Photos via Aston Martin

Aston Martin has announced production of 25 new continuation DB5s, modeled after the iconic car from the 1964 James Bond movie, Goldfinger. The cars will even be equipped with some of the spy’s gadgets, but there’s a catch—sadly, none of them will be road legal.

As a huge Bond fan, I’ve felt like the DB5 has been overexposed for some time, having been in seven of the movies. Following this announcement of 25 Bond-spec cars, Road & Track went so far as to declare nostalgia dead.

But what’s the most bothersome about these new DB5s isn’t that I’m tired of hearing about James Bond, and it isn’t that they’re getting some gadgets designed by long-time Bond special effects supervisor Chris Corbould; it’s really annoying that they aren’t road legal. Instead, Aston is presenting them as collectibles for whoever can afford the £2.75 million ($3.5 million+) plus tax price tag.

I reached out to Aston Martin’s head of marketing in the U.S., Matt Clarke, to ask what exactly prevents the new DB5s from being street legal:

Not road legal because we’re recreating the movie car – gadgets and all – rather than a ‘regular’ DB5 (if there is such a thing).

We’re making 25 Goldfinger movie car replicas; what customers do with them thereafter would be their decision.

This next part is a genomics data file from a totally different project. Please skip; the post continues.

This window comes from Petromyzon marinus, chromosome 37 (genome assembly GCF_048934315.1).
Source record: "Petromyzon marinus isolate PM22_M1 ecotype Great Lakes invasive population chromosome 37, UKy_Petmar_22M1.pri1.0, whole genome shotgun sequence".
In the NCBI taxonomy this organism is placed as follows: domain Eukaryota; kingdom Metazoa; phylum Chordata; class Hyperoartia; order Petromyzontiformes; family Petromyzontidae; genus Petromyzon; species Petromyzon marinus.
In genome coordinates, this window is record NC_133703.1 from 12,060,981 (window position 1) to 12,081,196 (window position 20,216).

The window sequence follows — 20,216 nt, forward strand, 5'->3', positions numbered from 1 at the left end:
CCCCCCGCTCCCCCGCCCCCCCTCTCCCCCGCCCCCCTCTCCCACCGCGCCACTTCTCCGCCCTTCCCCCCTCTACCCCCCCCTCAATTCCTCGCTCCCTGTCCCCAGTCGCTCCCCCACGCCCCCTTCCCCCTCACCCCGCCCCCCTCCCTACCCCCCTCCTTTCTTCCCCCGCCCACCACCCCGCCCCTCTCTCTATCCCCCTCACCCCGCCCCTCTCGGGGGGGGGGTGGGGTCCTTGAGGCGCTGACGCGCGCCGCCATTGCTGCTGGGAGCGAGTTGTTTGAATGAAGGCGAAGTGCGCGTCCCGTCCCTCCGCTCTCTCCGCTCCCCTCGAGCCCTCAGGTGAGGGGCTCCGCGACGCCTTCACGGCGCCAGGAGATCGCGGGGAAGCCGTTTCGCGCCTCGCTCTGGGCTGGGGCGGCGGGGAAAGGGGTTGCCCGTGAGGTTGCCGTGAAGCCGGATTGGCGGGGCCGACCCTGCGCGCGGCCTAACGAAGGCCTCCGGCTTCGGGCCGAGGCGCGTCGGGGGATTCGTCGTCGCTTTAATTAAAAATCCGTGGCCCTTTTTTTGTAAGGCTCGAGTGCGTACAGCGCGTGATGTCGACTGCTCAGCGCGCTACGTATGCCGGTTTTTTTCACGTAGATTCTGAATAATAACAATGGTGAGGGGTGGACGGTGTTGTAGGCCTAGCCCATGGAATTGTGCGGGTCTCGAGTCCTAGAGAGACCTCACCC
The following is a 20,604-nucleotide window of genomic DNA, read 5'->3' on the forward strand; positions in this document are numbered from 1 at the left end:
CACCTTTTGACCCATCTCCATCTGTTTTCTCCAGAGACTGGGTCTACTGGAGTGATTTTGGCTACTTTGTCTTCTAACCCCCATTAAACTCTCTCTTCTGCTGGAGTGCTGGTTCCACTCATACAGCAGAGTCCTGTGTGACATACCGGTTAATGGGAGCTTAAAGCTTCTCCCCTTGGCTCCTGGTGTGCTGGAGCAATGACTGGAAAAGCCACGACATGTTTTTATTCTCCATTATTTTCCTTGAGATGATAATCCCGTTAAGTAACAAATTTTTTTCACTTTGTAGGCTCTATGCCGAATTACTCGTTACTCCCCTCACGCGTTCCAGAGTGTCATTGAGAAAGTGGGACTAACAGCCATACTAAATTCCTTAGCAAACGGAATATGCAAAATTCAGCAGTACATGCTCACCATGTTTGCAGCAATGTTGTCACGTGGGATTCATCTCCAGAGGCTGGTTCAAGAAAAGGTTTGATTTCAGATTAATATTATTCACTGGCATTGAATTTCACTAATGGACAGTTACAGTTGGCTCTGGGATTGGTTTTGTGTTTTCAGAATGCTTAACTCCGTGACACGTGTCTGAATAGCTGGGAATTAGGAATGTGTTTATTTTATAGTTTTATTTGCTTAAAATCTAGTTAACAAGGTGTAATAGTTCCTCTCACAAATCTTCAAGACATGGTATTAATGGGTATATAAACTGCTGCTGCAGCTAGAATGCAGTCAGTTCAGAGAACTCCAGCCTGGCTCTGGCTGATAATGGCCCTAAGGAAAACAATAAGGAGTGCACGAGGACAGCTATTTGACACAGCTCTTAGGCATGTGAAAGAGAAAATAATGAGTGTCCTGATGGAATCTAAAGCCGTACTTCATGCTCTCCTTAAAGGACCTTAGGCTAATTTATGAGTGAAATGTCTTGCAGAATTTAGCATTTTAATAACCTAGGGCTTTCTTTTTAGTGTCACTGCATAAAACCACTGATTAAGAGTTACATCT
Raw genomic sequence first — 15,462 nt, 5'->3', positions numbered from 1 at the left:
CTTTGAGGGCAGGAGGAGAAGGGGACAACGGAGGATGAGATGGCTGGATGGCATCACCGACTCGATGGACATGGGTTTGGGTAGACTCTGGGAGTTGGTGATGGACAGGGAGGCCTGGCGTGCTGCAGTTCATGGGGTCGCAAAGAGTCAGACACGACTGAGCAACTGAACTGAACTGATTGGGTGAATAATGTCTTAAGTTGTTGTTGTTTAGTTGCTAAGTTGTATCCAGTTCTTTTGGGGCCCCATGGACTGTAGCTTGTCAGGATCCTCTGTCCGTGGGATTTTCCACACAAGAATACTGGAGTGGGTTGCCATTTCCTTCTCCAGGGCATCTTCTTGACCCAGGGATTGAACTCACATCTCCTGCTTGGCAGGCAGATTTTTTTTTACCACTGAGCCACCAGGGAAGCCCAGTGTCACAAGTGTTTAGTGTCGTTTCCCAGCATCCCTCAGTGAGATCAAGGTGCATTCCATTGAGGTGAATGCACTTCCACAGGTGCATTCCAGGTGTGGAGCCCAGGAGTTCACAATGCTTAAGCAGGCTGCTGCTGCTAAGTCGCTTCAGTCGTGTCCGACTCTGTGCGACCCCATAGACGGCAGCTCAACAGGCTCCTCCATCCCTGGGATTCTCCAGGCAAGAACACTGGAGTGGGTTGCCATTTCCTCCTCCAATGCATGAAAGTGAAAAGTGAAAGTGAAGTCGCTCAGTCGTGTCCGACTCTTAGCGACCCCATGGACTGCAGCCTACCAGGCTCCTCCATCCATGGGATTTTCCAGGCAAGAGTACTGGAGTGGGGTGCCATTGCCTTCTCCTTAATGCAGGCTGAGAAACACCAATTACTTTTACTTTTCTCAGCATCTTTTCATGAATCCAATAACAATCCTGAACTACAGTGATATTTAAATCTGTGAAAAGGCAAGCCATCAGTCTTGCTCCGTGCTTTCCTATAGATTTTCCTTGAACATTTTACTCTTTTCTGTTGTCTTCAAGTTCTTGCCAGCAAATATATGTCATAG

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While the full details of which gadgets will actually make it on the real-world version of Bond’s DB5 are yet to be revealed, it makes sense that a car with something like rotating license plates shouldn’t be allowed on the road. But let’s look at our options:

  • Revolving license plates
  • Hidden GPS dashboard with radio communication
  • Oil slick, via the center armrest
  • Smoke screen, via the center armrest
  • Front machine guns under the headlights
  • Rear collapsible bulletproof shield
  • Tire slashers that extend from the knockoff hubs
  • Ejector seat
  • Cooled champagne fridge

While, so far, we are forced to conclude that these 25 continuation cars will feature all of these gadgets, and that all of them will function as depicted on screen, it’s hard to imagine Aston getting a firearm manufacturing license. At least the screen-accurate GPS system in these will be an improvement over the DB9's infotainment system.

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It’s not uncommon for continuation and heritage vehicles to be prohibited from road use, though. Jaguar’s announced restoration of six lightweight E-Types just a few years ago are also not road legal when shipped to customers. Instead, they’re more like garage jewelry, unless the owners want to find a shop and pay even more to, you know, actually drive them.

So if somebody just wanted a fresh-from-the-factory DB5, they can probably dish out the millions to Aston and then turn around and find someone to reverse engineer all of the fun movie stuff off of it.

But what good is role-playing James Bond if I don’t get to leave my garage with all of my spy gadgets? Actually, Aston Martin may be doing all of us a favor.

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